Energize Inc. logo
In this issue...
June Hot Topic: Days, Hours and Minutes of Service - Enough is Enough!

We Miss You on Our Hot Topics!

Coming This Month: A New Homepage Look and a New Bookstore Blog

Say Hello in San Francisco

AL!VE Launches This Month

Tip of the Month: "Interactive Modelling" Technique for Dealing with Supervision Problems
Recognition Idea
Downtown Mural

Many years ago Columbia, South Carolina had a construction project going on downtown with a rather ugly protective wall. The Volunteer Center coordinated a community-wide volunteer recognition event that started with permission to paint this wall and the donated services of an artist who painted an outline of people of every description tugging together on a rope.

The local agencies were asked to submit photographs of a representative volunteer. The photos were blown up and placed on the faces of the painted people in the mural. On a designated day, all the volunteers from all the agencies were invited to come out and paint in the rest of the mural!

The mural painting itself generated publicity that day (and new knowledge of volunteering in the community) and the mural stayed up for the duration of the construction project.

Share Your Recognition Idea

Volunteerism Quote
Remember, we all stumble, every one of us. That's why it's a comfort to go hand in hand.
- Emily Kimbrough

Submitted by Ed Madara, Director, American & NJ  Self-Help Group Clearinghouses

Share Your Quote

e-volunteerism logo

Everyone Ready logo
Energize Volunteer Management Update
June 2009
a1June Hot Topic: Days, Hours and Minutes of Service - Enough Is Enough!

With most people feeling time deprived, the old image of volunteering as an endless commitment, and a political climate urging civic engagement, it's easy to see why single
"days of service" have become popular. Organizing short bursts of volunteer energy can be useful, but this trend has proliferated to the point of absurdity, with ever-shorter time commitments. Susan cries "enough!" What do you think?

Read this Month's Hot Topic
You can subscribe to the Hot Topic as a podcast or RSS text feed -- or listen to the audio online.

a2We Miss You on Our Hot Topics!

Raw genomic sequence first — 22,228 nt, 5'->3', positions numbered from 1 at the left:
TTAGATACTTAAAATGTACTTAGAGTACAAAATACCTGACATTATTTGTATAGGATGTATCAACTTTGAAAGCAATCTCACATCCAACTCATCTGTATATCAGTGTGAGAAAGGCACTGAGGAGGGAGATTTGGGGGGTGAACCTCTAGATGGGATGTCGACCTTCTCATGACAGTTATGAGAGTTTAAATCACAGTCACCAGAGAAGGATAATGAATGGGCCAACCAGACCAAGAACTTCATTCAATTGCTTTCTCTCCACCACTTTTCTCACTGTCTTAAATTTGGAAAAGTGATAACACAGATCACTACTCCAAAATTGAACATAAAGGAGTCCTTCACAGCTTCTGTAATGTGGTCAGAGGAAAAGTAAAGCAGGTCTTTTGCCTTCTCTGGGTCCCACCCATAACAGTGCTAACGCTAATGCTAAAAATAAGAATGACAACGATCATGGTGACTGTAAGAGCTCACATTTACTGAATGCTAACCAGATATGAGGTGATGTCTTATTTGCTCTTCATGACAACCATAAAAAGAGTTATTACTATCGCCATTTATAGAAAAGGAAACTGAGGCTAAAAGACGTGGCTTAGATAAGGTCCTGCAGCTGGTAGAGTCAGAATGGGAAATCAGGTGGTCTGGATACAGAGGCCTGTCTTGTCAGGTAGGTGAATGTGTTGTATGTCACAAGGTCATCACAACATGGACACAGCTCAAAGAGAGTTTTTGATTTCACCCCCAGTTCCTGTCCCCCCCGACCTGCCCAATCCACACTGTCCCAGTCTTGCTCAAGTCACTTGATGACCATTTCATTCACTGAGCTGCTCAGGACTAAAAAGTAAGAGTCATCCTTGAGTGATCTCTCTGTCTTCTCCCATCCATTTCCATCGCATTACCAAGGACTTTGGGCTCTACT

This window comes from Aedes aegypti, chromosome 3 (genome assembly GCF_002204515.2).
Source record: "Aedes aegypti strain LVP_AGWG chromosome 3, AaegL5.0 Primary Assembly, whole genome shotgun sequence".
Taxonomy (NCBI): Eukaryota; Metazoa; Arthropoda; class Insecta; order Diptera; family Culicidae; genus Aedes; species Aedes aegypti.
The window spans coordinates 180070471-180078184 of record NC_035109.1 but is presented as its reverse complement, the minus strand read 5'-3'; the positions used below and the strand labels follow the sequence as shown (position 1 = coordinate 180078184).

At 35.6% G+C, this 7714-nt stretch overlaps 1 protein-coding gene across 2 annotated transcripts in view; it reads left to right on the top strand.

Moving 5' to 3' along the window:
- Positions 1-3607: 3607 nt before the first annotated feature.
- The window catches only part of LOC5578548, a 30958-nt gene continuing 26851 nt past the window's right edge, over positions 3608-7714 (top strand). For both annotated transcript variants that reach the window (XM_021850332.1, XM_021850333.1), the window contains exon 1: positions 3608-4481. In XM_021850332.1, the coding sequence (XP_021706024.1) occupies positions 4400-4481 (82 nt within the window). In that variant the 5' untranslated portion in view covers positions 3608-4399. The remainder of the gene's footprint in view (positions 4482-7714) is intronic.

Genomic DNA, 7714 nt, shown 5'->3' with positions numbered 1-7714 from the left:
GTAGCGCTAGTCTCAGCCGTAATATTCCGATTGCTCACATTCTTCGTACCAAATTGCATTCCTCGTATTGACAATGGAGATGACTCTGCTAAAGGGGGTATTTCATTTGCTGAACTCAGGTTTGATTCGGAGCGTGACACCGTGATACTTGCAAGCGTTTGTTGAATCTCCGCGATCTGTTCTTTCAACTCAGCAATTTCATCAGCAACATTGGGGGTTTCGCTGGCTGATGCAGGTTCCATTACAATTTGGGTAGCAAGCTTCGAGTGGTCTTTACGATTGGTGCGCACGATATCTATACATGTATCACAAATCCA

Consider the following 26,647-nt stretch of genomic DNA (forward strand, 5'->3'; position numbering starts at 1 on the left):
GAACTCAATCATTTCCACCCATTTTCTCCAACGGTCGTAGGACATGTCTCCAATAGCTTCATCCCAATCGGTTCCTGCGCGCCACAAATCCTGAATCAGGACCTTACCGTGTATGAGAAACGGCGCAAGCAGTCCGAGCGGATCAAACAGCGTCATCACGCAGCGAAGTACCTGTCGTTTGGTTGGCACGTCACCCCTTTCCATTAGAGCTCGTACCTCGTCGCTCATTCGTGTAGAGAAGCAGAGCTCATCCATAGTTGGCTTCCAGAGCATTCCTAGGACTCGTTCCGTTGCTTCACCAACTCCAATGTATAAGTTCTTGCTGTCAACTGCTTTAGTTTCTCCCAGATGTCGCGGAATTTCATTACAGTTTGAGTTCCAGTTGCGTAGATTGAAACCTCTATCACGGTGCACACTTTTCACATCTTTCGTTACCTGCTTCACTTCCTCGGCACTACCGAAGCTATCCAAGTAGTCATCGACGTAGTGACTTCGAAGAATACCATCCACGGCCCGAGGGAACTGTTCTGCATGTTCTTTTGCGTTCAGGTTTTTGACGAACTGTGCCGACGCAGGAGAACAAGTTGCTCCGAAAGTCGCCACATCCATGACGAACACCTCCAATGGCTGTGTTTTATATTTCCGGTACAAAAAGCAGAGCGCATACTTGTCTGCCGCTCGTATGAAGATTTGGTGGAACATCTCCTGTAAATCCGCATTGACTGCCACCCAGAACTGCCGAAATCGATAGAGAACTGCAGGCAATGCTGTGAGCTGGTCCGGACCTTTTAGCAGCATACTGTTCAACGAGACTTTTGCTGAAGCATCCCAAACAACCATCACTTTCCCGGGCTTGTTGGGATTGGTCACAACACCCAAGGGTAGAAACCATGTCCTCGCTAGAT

We've noticed a drop in responses to our Hot Topics over the past two months. We don't want to lose the value of in-depth discussion. The more discussion, the more we reflect - and potentially affect - the thinking of our field. So, please tell us what you think and bring the Hot Topic discussion back to the richness we so appreciate.

Are you twittering instead? If so, we are now tweeting info weekly about news in the volunteer field.  Follow us at

a3Coming this Month: A New Home Page Look and a New Book Blog

A quick note to alert you to some long-planned changes to our Web site - the look, not the content! As the site grows (1200 pages and counting), we need to assure that visitors can find all the resources we offer. By the end of June you will see a new look and navigation tools on our home page and a redesigned bookstore main page. And we are delighted to announce the launch of the Energize Book Blog, focused on discussing volunteer management books. Of course we'll let you know more about this unique resource as it gets started.

a3Say Hello in San Francisco

The 2009 National Conference on Volunteering and Service will take place in San Francisco, CA, June 21-24. As always, we look forward to seeing many of you in person during that event. Susan Ellis will be presenting several workshops and Energize will have an exhibit booth on the 2nd floor of the conference center. Our booth number is 232 and we hope you'll stop by to browse the books on sale and talk to various Energize associates about Everyone Ready and e-Volunteerism.

a3AL!VE Launches this Month

AL!VE (the Association of Leaders in Volunteer Engagement) - a new national professional organization for volunteer resource managers in the United States - will launch this month at the 2009 National Conference on Volunteering and Service. This new body will use its collective voice to advocate for professionalism in volunteer engagement and will offer a network for those in the field to share experiences, best practices and knowledge, while furthering their professional development.

Membership in AL!VE is open to individual practitioners or those interested in volunteer engagement. Annual Individual Memberships are $50 per year. Visit AL!VE's website to learn more about the association's board, purpose, benefits, initiatives, and how to join (a redesigned site will be available this week).